It's a tender issue, and we certainly are never to condemn a divorced or fallen leader. But neither can we permit a casual treatment of their tragedy, for God's Word is never to be lightly regarded on these points. How a believer lives unto Christ is measured in terms of marital fidelity, and how a leader leads in His name is to be judged by the same.
Though often cavalierly dismissed by the careless or uninformed, the Word gives requirements that serve as a grid for measuring a spiritual leader's readiness to lead. First Timothy 3:1-15 and Titus 1:5-16 list standards incumbent upon every leader who would serve in the church. This is true regardless of what office they fill, as listed in Ephesians 4:11.
The positional terms in Timothy and Titus—"bishop" (episkopos, overseer); "deacon" (diakonos, minister); and "elder" (presbuteros, mature leader)—form a cluster of at least a dozen behavioral requirements that, at the very least, establish a minimal standard for spiritual leaders. They span everything from being nonargumentative, noncombative and humbly teachable to being a faithful spouse and a good parent.
Equally important is the context—which calls for time to verify these qualities (see 1 Tim. 3:10) and slowness to confirm a person to leadership (see 1 Tim. 5:22). Further, if through a problem, a stress, a tragedy or a personal failure a leader pointedly violates or is unable to fulfill the biblical standard, he or she is to be relieved of ministry—at least for an extended season.
If for no other reason than to grant a needed period for spiritual and emotional healing, this policy ought to be regarded today. Reinstatement may eventually come, since the hope of recovery is characteristic of God's redemptive ways, but not without an extended season of recovery.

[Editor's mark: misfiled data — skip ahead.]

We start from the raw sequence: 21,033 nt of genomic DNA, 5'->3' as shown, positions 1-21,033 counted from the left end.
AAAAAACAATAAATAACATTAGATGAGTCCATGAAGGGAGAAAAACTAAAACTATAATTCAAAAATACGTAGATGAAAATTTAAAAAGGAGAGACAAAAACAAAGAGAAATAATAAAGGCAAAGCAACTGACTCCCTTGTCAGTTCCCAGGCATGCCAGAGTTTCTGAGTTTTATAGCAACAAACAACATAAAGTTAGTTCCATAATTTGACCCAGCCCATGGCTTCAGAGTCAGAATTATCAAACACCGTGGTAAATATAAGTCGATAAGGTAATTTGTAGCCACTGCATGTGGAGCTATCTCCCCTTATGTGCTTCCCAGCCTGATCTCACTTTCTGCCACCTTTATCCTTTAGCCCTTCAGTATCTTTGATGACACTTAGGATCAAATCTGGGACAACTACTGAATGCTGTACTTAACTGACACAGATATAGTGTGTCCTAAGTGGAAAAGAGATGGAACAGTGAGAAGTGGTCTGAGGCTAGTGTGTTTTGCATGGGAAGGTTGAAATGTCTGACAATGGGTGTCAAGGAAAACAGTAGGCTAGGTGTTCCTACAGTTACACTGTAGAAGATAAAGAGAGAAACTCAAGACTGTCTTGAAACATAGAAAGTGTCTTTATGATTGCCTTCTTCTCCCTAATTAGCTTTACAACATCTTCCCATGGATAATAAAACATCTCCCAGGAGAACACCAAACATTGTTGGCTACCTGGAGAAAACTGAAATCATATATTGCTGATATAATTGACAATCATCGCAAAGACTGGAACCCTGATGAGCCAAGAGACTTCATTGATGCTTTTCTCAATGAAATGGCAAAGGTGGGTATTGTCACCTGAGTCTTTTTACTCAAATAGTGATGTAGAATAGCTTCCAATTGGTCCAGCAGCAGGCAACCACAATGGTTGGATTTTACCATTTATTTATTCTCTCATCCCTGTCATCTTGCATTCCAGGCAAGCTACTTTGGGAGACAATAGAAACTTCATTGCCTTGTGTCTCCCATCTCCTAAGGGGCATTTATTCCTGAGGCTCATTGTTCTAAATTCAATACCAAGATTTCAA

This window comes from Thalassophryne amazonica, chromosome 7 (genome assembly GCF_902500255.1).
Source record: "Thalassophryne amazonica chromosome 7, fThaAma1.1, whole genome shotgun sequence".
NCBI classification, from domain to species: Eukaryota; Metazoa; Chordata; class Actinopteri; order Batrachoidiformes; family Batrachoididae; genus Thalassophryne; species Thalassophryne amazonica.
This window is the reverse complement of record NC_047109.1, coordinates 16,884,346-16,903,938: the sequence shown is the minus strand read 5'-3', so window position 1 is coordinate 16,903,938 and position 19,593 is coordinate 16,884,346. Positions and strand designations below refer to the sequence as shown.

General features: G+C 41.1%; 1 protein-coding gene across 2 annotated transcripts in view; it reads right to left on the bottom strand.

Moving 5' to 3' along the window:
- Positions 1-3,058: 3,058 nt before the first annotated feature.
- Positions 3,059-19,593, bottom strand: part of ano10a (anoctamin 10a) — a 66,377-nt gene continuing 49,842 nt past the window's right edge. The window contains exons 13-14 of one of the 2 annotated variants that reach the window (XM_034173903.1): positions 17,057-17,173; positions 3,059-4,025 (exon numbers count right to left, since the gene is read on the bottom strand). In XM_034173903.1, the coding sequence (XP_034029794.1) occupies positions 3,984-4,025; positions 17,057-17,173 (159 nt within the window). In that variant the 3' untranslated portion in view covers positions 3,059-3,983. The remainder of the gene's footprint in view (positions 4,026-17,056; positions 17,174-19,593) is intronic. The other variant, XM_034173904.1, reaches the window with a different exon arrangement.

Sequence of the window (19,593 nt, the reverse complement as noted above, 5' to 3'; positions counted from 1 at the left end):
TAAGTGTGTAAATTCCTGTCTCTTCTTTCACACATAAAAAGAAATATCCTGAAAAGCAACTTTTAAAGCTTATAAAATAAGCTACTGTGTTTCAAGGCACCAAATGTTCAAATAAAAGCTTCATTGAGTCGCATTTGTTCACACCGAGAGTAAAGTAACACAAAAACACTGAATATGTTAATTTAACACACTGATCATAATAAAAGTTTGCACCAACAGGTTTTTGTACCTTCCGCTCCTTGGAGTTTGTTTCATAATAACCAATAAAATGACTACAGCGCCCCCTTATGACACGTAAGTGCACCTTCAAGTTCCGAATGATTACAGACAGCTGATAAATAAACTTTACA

An even more thoughtful look at these leadership qualifications reveals that they have more to say about marriage responsibilities than is immediately obvious. Certain direct statements do declare absolute requirements, such as faithfulness in marital commitment (see 1 Tim. 3:2, 12; Titus 1:6) and orderly leadership in raising children (see 1 Tim. 3:4-5, 12; Titus 1:6).
But indirectly, most of the list also applies to marriage. For example, being "hospitable" (see 1 Tim. 3:2; Titus 1:8) represents an attitude of prioritizing time with one's spouse and family as much as it does welcoming people into your home. Being "gentle" (see 1 Tim. 3:3) and "not quick-tempered" (see Titus 1:7) calls for a private loving, as Christ loved the church, toward one's husband or wife (see Eph. 5:25-29) just as much as for a public graciousness or self-control with members of the congregation.
The fact is, spiritual leaders are expected to meet a higher standard than the world sets for its leading figures. If these requirements are not being met in at least an initial and growing way, the married leader's potential for placement is to be disallowed.
Perfection or full maturity is not mandated, but neither is it enough that the leader be exempted from the standards simply because he or she is "so anointed" (so was Balaam). Nor is it enough that a leadership position be given to a person simply because he or she "has so much insight into the Word" (so does the devil!).
Our society lauds and pays its athletes, entertainers and persuasive leaders just as long as they "keep the show on the road"—but that's not the measure God calls the church to apply. Character, not merely charisma, is the mark of a spiritual leader.
And when he or she is married, the test of that character is proved in the fabric of fidelity to vows and in the self-sacrificing will to serve marriage above ministry. To lower this expectation is extremely risky.